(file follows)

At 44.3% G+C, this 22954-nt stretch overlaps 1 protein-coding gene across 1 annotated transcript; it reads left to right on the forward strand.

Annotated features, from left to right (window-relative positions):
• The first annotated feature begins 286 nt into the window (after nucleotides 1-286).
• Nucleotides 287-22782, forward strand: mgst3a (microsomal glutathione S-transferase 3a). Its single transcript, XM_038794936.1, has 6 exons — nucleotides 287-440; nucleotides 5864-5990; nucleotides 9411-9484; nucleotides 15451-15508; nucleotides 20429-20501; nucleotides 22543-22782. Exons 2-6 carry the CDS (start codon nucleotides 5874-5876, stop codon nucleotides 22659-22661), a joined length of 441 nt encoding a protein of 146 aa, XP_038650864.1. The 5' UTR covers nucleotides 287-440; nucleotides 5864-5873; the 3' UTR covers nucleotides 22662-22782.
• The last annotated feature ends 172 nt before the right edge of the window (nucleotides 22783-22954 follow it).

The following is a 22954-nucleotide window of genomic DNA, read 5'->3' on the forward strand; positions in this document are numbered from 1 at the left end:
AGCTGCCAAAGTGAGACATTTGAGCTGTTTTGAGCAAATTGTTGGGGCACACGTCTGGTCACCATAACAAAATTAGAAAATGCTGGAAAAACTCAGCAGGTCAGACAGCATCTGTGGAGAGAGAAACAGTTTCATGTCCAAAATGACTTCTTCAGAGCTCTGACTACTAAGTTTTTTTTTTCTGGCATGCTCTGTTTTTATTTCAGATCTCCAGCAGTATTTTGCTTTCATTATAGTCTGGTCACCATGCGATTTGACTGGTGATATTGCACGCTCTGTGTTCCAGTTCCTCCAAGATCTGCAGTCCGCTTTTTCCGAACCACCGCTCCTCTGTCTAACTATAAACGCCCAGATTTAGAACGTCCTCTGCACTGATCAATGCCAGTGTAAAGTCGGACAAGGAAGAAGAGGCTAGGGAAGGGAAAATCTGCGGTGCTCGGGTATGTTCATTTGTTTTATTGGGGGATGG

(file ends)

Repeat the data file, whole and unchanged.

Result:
At 44.3% G+C, this 22954-nt stretch overlaps 1 protein-coding gene across 1 annotated transcript; it reads left to right on the forward strand.

Annotated features, from left to right (window-relative positions):
• The first annotated feature begins 286 nt into the window (after nucleotides 1-286).
• Nucleotides 287-22782, forward strand: mgst3a (microsomal glutathione S-transferase 3a). Its single transcript, XM_038794936.1, has 6 exons — nucleotides 287-440; nucleotides 5864-5990; nucleotides 9411-9484; nucleotides 15451-15508; nucleotides 20429-20501; nucleotides 22543-22782. Exons 2-6 carry the CDS (start codon nucleotides 5874-5876, stop codon nucleotides 22659-22661), a joined length of 441 nt encoding a protein of 146 aa, XP_038650864.1. The 5' UTR covers nucleotides 287-440; nucleotides 5864-5873; the 3' UTR covers nucleotides 22662-22782.
• The last annotated feature ends 172 nt before the right edge of the window (nucleotides 22783-22954 follow it).

The following is a 22954-nucleotide window of genomic DNA, read 5'->3' on the forward strand; positions in this document are numbered from 1 at the left end:
AGCTGCCAAAGTGAGACATTTGAGCTGTTTTGAGCAAATTGTTGGGGCACACGTCTGGTCACCATAACAAAATTAGAAAATGCTGGAAAAACTCAGCAGGTCAGACAGCATCTGTGGAGAGAGAAACAGTTTCATGTCCAAAATGACTTCTTCAGAGCTCTGACTACTAAGTTTTTTTTTTCTGGCATGCTCTGTTTTTATTTCAGATCTCCAGCAGTATTTTGCTTTCATTATAGTCTGGTCACCATGCGATTTGACTGGTGATATTGCACGCTCTGTGTTCCAGTTCCTCCAAGATCTGCAGTCCGCTTTTTCCGAACCACCGCTCCTCTGTCTAACTATAAACGCCCAGATTTAGAACGTCCTCTGCACTGATCAATGCCAGTGTAAAGTCGGACAAGGAAGAAGAGGCTAGGGAAGGGAAAATCTGCGGTGCTCGGGTATGTTCATTTGTTTTATTGGGGGATGG